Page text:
I am still not understanding a certain strain of business-press culture that seems inclined to run interference for investment banks rather than investigate them.

This would not be my reflex in the aftermath of a multi-trillion-dollar meltdown, but then I may not be as sophisticated as some.

Conde Nast Portfolio this issue uncorks a puzzling two-part feature, “Conspiracy Theory, Exposed,” and “The Usual Suspects,” that purports, in an ironic tone, to debunk unfavorable rumors supposedly floating around Wall Street about Goldman Sachs Group, the fabled investment bank/welfare case.

The subheadline is:

Blankfein. Steel. Thain. Paulson. Kashkari. See a pattern? The Goldman Sachs “conspiracy” to take over the U.S. financial system.

Pretty funny, so far.

This passage gives you the flavor of where this is going:

Now, with Goldman emerging from the financial crisis battered but still on top, the Street is seeing something more insidiously silly: a bona fide Goldman conspiracy. “A lot of people think that they must have gotten where they are because of some unfair advantage,” hedge fund manager Bill Fleckenstein says. “Nobody likes to think that someone flat out beat ’em.”

Beat ‘em to what? The U.S. Treasury? And who is Fleckenstein, and why is quoted saying the same thing in both pieces?

“A lot of people think that they must have gotten where they are because of some unfair advantage,” hedge fund manager Bill Fleckenstein says.

Fleckenstein! We meet again!

The second piece lists eight rumors about Goldman, each more outlandish than the last. One rumor, for instance, is that Goldman engineered the collapse of Bear Stearns because it had held a “grudge” since Bear’s refusal to participate in the bailout of Long Term Capital in 1998. Another is that it saved Merrill Lynch out of concern for the reputation of Goldman alumnus and Merrill CEO John Thain. See if you can untangle this business-press sudoku:

The news: On the weekend that the government allowed Lehman to fail, Merrill Lynch, led by C.E.O. John Thain, sold itself to Bank of America for a tidy premium. Days later, the Britain-based bank Barclays agreed to buy Lehman’s core assets for pennies, wiping out Lehman’s shareholders.
The facts: Thain was a frequent adviser to Tim Geithner, who was then president of the New York Fed. Thain also worked as Goldman’s co-president under Paulson.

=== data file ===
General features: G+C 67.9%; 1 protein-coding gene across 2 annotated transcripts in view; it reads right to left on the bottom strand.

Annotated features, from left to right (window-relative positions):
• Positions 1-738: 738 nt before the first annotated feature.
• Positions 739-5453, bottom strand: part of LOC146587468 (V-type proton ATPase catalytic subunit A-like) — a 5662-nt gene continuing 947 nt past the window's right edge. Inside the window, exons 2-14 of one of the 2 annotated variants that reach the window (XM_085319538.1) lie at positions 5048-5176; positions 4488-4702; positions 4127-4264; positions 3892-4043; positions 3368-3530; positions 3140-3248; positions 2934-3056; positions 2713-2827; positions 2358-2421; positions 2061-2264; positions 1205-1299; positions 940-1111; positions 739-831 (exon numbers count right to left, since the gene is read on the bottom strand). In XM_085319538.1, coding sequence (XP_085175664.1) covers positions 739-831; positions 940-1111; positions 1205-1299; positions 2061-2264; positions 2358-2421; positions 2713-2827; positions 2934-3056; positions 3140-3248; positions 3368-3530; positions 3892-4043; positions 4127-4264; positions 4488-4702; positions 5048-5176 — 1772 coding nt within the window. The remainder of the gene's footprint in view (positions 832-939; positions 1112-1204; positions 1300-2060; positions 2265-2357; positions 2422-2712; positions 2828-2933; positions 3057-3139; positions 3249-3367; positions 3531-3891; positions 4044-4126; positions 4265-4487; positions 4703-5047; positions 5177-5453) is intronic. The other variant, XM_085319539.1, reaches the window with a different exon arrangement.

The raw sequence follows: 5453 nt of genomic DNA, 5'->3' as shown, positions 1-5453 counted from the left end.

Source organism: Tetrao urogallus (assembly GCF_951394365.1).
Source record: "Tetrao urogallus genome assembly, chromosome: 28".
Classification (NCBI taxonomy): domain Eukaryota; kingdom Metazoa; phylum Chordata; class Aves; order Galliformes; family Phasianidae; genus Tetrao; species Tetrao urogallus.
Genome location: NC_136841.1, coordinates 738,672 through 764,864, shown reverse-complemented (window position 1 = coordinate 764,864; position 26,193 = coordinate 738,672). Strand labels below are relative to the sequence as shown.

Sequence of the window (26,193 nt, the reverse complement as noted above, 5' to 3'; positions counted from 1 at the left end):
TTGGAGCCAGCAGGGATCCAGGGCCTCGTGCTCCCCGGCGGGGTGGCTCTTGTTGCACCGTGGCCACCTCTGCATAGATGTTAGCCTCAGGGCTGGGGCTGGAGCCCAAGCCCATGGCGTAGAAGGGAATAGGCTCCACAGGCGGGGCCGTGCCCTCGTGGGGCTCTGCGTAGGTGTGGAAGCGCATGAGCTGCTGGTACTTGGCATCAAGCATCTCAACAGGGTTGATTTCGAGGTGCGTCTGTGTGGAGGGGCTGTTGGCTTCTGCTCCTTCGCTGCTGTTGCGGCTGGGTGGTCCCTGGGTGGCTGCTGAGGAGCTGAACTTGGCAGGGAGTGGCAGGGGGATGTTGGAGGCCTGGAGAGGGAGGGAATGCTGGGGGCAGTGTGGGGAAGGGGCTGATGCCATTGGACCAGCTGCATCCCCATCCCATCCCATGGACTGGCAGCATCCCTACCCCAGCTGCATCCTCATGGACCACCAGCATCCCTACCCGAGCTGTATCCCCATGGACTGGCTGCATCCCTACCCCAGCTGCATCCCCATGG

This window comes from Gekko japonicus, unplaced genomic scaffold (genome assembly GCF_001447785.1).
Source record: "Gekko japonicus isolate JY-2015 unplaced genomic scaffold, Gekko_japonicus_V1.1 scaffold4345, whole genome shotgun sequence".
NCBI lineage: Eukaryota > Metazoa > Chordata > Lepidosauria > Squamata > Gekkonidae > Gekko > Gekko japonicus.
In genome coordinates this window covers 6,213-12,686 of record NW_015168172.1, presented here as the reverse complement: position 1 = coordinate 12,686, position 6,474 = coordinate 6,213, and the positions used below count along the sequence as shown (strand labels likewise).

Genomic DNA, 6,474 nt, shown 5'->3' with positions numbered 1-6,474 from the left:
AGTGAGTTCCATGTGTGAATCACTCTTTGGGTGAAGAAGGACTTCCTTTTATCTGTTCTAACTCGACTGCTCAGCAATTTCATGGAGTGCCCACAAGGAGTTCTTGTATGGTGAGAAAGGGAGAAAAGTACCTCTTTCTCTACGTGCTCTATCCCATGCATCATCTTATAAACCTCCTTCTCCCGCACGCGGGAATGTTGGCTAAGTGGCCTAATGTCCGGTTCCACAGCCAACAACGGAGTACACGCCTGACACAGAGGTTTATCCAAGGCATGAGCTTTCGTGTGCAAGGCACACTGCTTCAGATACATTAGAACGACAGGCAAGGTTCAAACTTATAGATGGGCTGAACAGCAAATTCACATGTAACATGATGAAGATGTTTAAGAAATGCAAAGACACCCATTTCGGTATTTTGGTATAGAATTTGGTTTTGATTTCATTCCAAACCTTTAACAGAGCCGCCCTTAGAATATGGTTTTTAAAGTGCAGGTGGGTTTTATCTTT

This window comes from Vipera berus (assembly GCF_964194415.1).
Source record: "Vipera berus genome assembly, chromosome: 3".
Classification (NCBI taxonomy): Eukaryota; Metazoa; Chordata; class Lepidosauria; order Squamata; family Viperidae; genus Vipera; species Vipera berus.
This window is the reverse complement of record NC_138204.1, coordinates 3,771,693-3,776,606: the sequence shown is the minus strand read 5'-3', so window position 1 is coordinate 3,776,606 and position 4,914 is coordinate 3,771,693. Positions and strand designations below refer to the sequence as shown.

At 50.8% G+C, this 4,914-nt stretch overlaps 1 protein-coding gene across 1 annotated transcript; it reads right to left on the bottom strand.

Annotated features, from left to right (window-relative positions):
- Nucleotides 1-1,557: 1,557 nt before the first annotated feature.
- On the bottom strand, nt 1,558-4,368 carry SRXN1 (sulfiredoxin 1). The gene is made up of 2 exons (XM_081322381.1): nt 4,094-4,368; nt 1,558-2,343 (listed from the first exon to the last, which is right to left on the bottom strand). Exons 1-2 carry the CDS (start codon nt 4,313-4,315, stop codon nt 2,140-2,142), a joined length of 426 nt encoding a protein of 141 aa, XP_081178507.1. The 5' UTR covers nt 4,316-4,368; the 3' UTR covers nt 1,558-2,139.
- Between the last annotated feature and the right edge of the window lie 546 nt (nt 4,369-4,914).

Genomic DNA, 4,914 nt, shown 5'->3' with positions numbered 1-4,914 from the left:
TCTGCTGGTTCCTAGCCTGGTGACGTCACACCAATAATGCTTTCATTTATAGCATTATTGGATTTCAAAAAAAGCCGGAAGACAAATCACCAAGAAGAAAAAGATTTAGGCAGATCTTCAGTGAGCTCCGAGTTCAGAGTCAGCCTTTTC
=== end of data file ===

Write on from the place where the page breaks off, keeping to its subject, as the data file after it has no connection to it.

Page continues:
The conspiracy theory: To protect Thain’s sterling reputation (and Goldman’s too), Geithner and Paulson urged him to find a buyer immediately. If he hadn’t, Merrill would have followed Lehman Brothers into oblivion.

What is this, one wonders?

Here’s the alleged rumor about why New York Fed President Tim Geithner and Paulson bailed out Citigroup.

The conspiracy theory: Geithner and Paulson came to the rescue of their friend. The bailout preserved Rubin’s big gig—he made more than $62 million from 2004 to 2007—despite claims he championed some of Citi’s riskiest strategies.

These rumors are pure straw men, allegations so ridiculous they have the net effect of marginalizing any suspicion of Goldman and its influence. And yet, of course, there are legitimate questions to ask about Goldman, its officers, and its ex-officers now in government. A better use of resources would be to explore these, in my view. But no.

In this way, this piece resembles another recent cover story by Fortune, which implied that anyone who saw the possibility of criminal prosecutions resulting from the credit crisis was part of an “angry mob.”

Now, remember, in the case of Goldman, this is a firm whose employees, from CEO to janitor to pastry chef, averaged $500,000 a year, or better, each, for years, until compensation was tragically cut last year to barely above the poverty line, then ended up as the eighth-leading recipient of government aid, underwritten, one should hastened to point out, by a strapped middle class that hasn’t seen its incomes rise for eight years.

Dean Starkman Dean Starkman runs The Audit, CJR's business section, and is the author of The Watchdog That Didn't Bark: The Financial Crisis and the Disappearance of Investigative Journalism (Columbia University Press, January 2014).

Follow Dean on Twitter: @deanstarkman.